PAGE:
President Donald Trump lifted steel and aluminum tariffs on Canada and Mexico Friday (May 17) afternoon, a move designed to ease one area of tensions even as the President’s wider trade agenda faces an uncertain future.

CNN reported that a joint statement from the U.S. and Canadian governments said the tariffs — which had been in place for a year — would be removed within two days. The two sides agreed on monitoring and enforcement mechanisms to prevent steel dumping that might affect prices.

The announcement came a day after the Trump administration announced it would delay a decision on imposing new tariffs on foreign automobiles, in part because it said it was working to negotiate new trade agreements with Japan and the European Union.

Taken together, the two moves amount to attempt to ease global trade tensions at a moment when markets and investors are still reeling from Trump’s decision to apply new tariffs on China after trade negotiations with Beijing collapsed last week. China has said it would retaliate with its own escalated tariffs on U.S. exports.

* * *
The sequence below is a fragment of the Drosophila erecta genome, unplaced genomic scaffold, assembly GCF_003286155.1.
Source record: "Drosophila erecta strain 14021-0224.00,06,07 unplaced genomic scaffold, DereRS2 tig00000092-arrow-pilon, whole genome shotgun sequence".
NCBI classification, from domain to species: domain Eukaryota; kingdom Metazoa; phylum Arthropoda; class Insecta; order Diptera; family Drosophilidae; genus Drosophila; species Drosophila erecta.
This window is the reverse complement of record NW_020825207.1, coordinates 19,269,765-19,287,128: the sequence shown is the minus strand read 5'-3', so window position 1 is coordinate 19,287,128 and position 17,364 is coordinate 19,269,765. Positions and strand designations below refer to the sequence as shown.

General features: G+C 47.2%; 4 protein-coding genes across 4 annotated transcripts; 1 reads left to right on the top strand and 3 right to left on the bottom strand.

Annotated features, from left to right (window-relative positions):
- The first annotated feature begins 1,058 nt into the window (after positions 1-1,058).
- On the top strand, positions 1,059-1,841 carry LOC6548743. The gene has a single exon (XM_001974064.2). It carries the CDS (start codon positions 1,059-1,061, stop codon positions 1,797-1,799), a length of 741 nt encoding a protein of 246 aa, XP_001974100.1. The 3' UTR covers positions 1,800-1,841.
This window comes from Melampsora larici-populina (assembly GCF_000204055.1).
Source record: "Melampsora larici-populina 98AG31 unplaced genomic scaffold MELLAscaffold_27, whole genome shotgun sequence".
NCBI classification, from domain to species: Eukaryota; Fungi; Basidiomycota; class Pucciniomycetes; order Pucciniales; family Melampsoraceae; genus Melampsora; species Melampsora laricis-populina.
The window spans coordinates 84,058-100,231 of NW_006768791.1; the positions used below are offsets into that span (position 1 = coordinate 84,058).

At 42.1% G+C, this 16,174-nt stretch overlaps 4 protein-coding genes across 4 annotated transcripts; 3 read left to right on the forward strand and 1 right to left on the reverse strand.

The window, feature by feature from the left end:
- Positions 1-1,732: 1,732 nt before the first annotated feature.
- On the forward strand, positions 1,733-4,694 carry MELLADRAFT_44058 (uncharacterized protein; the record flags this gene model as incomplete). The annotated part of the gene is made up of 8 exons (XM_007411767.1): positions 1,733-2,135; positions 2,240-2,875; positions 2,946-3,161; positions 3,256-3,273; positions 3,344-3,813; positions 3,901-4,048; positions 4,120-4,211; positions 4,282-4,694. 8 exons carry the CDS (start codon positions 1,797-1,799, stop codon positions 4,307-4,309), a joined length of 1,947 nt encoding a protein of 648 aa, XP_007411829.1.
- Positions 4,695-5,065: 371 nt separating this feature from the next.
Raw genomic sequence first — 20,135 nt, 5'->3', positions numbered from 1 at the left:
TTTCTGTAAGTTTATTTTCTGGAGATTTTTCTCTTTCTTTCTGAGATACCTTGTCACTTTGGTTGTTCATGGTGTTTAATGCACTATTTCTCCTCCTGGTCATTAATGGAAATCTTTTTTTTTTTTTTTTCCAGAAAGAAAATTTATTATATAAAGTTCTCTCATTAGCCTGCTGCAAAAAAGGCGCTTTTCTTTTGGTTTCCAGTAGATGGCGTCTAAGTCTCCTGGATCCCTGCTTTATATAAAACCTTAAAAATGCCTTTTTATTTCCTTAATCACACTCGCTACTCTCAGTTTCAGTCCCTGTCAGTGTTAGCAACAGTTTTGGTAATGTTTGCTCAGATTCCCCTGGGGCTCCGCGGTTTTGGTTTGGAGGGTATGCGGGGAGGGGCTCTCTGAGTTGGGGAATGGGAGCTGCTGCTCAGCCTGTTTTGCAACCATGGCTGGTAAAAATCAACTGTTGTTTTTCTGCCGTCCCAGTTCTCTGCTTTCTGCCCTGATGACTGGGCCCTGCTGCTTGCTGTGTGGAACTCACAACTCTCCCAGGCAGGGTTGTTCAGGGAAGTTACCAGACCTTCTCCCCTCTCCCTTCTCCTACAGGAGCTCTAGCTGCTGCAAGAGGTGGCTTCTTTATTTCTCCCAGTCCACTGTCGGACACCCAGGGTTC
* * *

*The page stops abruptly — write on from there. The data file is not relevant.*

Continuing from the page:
Trump does not appear poised to quickly end that standoff, and officials say talks with the Chinese are at a standstill as both sides regroup from the setback. US negotiators were expected to travel to Beijing in the near future to resume talks, but Chinese officials have cast doubt on the likelihood that trip would happen anytime soon.
Trump is expected to meet Chinese President Xi Jinping at the end of June at a G20 summit in Japan, and the prospect of U.S.-China trade tensions being resolved before then are slim, according to officials.

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